In this great emotional drama that will consume the balance of the sections of this book of the Torah, we are witness to a very difficult family situation and the dynamic consequences that it creates. The Torah itself testifies to the love and favoritism that Jacob shows towards his son Joseph. We can well understand this relationship of Jacob to Joseph, since Joseph strongly resembled his father physically, was extremely talented and precocious, and was the son of Jacob’s beloved wife, Rachel. However Jewish tradition raised objections to the overt favoritism shown to Joseph by Jacob when he bestowed upon him the special garment that signified their bond and love for one another.
We can also understand why Joseph himself felt so special, and justified in lording it over his brothers, by telling them of his dreams and ambitions. Again, the traditional commentaries to the Torah found fault in Joseph’s youthful arrogance and lack of judgment. And, finally, we can also appreciate how hurt the brothers were by the actions of their father and brother.
They were so hurt that they felt that Joseph was an existential threat to their very survival as a family and future nation. So, we are faced with a situation where all the leading people involved in the story are both right and wrong at the very same time. We can appreciate the feelings of each of the parties to the story, and, yet we are aware of the disaster and trauma that could result.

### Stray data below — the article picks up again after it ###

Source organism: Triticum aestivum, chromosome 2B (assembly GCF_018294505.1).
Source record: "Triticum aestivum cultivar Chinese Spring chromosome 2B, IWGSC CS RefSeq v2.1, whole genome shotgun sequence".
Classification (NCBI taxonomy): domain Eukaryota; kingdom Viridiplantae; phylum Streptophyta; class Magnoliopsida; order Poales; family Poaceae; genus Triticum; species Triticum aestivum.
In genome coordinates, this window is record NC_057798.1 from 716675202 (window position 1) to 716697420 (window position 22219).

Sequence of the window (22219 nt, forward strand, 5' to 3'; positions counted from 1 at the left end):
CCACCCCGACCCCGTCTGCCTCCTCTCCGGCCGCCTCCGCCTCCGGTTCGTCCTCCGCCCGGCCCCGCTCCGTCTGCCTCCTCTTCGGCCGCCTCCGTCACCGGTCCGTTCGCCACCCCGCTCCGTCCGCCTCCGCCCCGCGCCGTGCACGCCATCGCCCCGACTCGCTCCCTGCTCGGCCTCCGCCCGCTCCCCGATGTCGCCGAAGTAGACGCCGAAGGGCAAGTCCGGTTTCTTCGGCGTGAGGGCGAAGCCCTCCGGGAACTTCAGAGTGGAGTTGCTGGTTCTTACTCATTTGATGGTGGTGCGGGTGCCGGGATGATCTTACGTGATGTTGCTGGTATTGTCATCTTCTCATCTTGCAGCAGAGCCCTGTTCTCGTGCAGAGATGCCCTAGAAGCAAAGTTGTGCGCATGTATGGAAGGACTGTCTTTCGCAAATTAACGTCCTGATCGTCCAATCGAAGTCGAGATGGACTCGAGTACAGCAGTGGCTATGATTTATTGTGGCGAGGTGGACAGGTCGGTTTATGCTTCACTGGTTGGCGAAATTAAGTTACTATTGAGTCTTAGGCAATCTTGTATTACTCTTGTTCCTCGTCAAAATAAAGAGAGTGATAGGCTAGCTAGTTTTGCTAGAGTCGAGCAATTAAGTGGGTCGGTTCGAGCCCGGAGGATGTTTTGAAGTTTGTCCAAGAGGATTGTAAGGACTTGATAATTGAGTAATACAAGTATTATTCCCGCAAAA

There is an over-arching drama that is being enacted here in the story of Joseph and his brothers. Jewish tradition teaches us that we are all somehow mere actors in the great drama of human civilization, presented on the stage of Jewish history. Even though each of the individuals involved in the narrative presented in this week’s Torah reading apparently acts on his own volition, the sum total of their actions will result in the descent of the Jewish people into Egyptian slavery and the eventual redemption and acceptance of the Torah at Sinai.
We recite in our daily prayers that there are many thoughts and intentions in the hearts of human beings, but that eventually it is the guidance of Heaven that will prevail. Nowhere is this basic understanding of the pattern of Jewish history more evident than it is in the story of Joseph and his brothers. Everyone involved seemingly follows their own individual course of action, but the result is a historic change in the dynamics of the family and the trajectory of Jewish history. Only if we step back and view the entire chain of events in its totality can we begin to see this emerging pattern as the will of Heaven guiding the family of Jacob and the Jewish people.
Rabbi Berel Wein